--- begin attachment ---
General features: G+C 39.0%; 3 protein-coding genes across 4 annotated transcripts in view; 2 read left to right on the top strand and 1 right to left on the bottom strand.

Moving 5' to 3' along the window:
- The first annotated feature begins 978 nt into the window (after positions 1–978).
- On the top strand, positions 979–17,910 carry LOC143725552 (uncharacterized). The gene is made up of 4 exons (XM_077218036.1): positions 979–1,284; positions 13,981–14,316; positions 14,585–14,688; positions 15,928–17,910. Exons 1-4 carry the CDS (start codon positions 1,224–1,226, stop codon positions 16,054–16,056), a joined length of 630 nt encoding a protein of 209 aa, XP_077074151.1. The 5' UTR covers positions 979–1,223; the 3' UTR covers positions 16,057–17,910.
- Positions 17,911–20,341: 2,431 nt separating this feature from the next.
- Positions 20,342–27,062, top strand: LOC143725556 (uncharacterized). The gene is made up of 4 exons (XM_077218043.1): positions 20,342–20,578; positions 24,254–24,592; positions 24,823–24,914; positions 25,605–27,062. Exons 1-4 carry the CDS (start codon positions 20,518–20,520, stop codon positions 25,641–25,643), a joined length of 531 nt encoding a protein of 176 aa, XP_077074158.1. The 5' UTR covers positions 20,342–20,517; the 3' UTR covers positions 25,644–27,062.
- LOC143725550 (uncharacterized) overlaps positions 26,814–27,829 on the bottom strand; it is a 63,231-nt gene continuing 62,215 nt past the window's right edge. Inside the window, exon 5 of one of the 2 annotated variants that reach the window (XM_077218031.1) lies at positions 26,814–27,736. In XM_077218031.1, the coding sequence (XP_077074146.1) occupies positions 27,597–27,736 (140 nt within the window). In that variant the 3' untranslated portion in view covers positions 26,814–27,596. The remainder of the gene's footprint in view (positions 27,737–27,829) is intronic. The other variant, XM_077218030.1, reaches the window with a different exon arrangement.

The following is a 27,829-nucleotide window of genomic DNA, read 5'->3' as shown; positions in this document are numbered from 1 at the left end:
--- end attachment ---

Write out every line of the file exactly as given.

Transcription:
General features: G+C 39.0%; 3 protein-coding genes across 4 annotated transcripts in view; 2 read left to right on the top strand and 1 right to left on the bottom strand.

Moving 5' to 3' along the window:
- The first annotated feature begins 978 nt into the window (after positions 1–978).
- On the top strand, positions 979–17,910 carry LOC143725552 (uncharacterized). The gene is made up of 4 exons (XM_077218036.1): positions 979–1,284; positions 13,981–14,316; positions 14,585–14,688; positions 15,928–17,910. Exons 1-4 carry the CDS (start codon positions 1,224–1,226, stop codon positions 16,054–16,056), a joined length of 630 nt encoding a protein of 209 aa, XP_077074151.1. The 5' UTR covers positions 979–1,223; the 3' UTR covers positions 16,057–17,910.
- Positions 17,911–20,341: 2,431 nt separating this feature from the next.
- Positions 20,342–27,062, top strand: LOC143725556 (uncharacterized). The gene is made up of 4 exons (XM_077218043.1): positions 20,342–20,578; positions 24,254–24,592; positions 24,823–24,914; positions 25,605–27,062. Exons 1-4 carry the CDS (start codon positions 20,518–20,520, stop codon positions 25,641–25,643), a joined length of 531 nt encoding a protein of 176 aa, XP_077074158.1. The 5' UTR covers positions 20,342–20,517; the 3' UTR covers positions 25,644–27,062.
- LOC143725550 (uncharacterized) overlaps positions 26,814–27,829 on the bottom strand; it is a 63,231-nt gene continuing 62,215 nt past the window's right edge. Inside the window, exon 5 of one of the 2 annotated variants that reach the window (XM_077218031.1) lies at positions 26,814–27,736. In XM_077218031.1, the coding sequence (XP_077074146.1) occupies positions 27,597–27,736 (140 nt within the window). In that variant the 3' untranslated portion in view covers positions 26,814–27,596. The remainder of the gene's footprint in view (positions 27,737–27,829) is intronic. The other variant, XM_077218030.1, reaches the window with a different exon arrangement.

The following is a 27,829-nucleotide window of genomic DNA, read 5'->3' as shown; positions in this document are numbered from 1 at the left end: